Recipe: Bryant Terry’s Curried Corn and Coconut Rice

updated Feb 3, 2020
Curried Corn and Coconut Rice
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(Image credit: Melissa Ryan)

The coconut rice and curried corn in this recipe could very well be eaten separately, and they would make fine additions to lunch or dinner, but the combination of the two is truly special. I call for my homemade Jamaican curry powder, giving the corn a complex spicy, sweet, and slightly sour flavor profile.

Even if you don’t plan to make a whole 4th of July feast on your own, this is one of those dishes that always impresses when you show up at someone else’s cookout.

(Image credit: Melissa Ryan)

Curry powders, like the Jamaican curry powder I use in this recipe, are meant to evoke the complex and flavorful blending of herbs and spices in South Asian, Southeast Asian, and Caribbean cooking. Like many edibles that have crossed the globe, the composition and preparation of curry powders vary depending on national and local traditions and family preferences.

Jamaican curry developed as a result of the large Indian population in Jamaica that grew during the mid-19th and early 20th century, when Indians were brought to work as indentured servants.

There are a few differences between Indian and Jamaican curry powders: Jamaican curry powders are bright yellow from lots of turmeric; they use allspice, a dried fruit that resembles peppercorns; and they most often include Scotch bonnet peppers, a variety of chili pepper found mainly in the Caribbean, instead of chili peppers used in Indian curries.

Since you’ll have a lot of this spice left over after making the curried corn, you can also use this blend in soups, stews, marinades, and vegetable dishes.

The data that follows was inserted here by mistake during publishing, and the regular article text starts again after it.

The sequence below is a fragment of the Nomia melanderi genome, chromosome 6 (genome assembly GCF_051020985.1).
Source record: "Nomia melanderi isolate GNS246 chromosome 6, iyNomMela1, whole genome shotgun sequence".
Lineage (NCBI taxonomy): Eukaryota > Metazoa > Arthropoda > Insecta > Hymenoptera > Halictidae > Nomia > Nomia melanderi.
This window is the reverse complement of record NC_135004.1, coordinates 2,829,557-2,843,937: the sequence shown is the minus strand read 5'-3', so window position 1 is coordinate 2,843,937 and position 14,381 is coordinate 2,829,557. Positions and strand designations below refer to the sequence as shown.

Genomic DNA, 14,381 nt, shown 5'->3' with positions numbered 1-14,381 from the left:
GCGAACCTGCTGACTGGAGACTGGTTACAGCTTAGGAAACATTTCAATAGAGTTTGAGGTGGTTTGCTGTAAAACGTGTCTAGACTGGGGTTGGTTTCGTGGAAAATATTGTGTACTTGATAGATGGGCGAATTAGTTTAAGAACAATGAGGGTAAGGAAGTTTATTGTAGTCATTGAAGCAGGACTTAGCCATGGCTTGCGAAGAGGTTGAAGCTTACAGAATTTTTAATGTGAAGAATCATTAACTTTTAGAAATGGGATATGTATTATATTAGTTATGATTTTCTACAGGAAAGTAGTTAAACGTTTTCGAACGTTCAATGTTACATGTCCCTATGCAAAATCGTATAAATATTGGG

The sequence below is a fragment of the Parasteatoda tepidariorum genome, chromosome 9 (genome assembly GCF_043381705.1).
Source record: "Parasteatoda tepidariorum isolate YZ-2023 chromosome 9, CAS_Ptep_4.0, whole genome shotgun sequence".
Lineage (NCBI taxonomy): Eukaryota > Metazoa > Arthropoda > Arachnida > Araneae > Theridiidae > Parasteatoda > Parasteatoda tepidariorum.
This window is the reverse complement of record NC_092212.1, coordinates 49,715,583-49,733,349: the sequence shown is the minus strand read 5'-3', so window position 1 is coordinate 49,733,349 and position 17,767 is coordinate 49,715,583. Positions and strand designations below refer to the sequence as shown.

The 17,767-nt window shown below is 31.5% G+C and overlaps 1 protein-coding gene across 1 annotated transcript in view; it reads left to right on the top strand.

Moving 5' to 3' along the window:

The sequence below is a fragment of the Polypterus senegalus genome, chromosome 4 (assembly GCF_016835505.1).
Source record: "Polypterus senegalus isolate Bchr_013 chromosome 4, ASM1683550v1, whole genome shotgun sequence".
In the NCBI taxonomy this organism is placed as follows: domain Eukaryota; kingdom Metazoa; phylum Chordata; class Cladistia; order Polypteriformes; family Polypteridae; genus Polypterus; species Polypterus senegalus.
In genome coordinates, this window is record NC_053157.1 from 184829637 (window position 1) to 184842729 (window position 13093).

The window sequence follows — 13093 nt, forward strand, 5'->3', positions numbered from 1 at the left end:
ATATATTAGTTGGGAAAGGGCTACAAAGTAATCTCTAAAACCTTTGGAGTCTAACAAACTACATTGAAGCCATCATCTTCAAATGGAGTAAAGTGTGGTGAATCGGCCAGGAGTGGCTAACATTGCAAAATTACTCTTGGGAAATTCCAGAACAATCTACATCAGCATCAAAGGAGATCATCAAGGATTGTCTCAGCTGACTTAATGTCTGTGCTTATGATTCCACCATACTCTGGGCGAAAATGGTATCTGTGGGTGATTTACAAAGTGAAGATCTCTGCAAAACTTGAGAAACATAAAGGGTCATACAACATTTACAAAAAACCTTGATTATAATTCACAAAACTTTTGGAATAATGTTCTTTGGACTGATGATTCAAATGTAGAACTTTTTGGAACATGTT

(Image credit: Melissa Ryan)
(Image credit: Melissa Ryan)

Curried Corn and Coconut Rice

Serves 4 to 6

Nutritional Info


For the Jamaican curry powder (makes 1/2 cup spice blend):

  • 2 tablespoons


  • 1 tablespoon

    coriander seeds, toasted

  • 1 tablespoon

    cumin seeds, toasted

  • 2 teaspoons

    fenugreek seeds, toasted

  • 2 teaspoons

    yellow mustard seeds, toasted

  • 2 teaspoons

    black peppercorns

  • 1 1/2 teaspoons

    allspice berries, toasted

  • 1 teaspoon

    ground ginger

  • 3/4 teaspoon


  • 2


For the rice:

  • 3/4 cup

    coconut milk

  • 1 1/2 cups


  • 1/2 teaspoon

    coarse sea salt

  • 1 cup

    short-grain brown rice, soaked in water overnight and drained well

For the corn:

  • 1 1/4 teaspoons

    coarse sea salt

  • Kernels from 5 ears of sweet corn (about 3 1/2 cups corn kernels)

  • 1 tablespoon

    coconut oil

  • 1 tablespoon

    minced fresh thyme


To make the Jamaican curry powder:

  1. Combine all the ingredients in a mortar or spice grinder and grind into a fine powder. Transfer to a jar, and seal tightly. Stored at room temperature, it will keep for 6 months. (Note: You will only need 1/2 teaspoon for this recipe.)

To prepare the rice:

  1. Combine the coconut milk, water, and salt in a medium saucepan and bring to a boil over high heat. Add the rice, stir well, and return to a boil. Immediately decrease the heat to low, cover, and simmer for 50 minutes, until all of the liquid is absorbed and the rice is tender. Remove from the heat and let sit, covered, for at least 10 minutes. Fluff with a fork before serving.

To prepare the corn:

  1. Put about 8 cups of water in a medium pot and bring to a boil over high heat. Add 1 teaspoon of the salt, then add the corn. Immediately remove from the heat and let sit for 30 seconds. Drain well.

  2. Warm the oil in a medium sauté pan over medium heat. Add 1/2 teaspoon Jamaican curry powder and 1/4 teaspoon of salt, and sauté until fragrant, about 2 minutes. Add the corn and sauté until heated through, 3 to 5 minutes.

  3. To serve, spoon the corn over the rice and garnish with thyme.

(Image credit: Paige Green)

Find Bryant’s most recent book:

(Image credit: Melissa Ryan)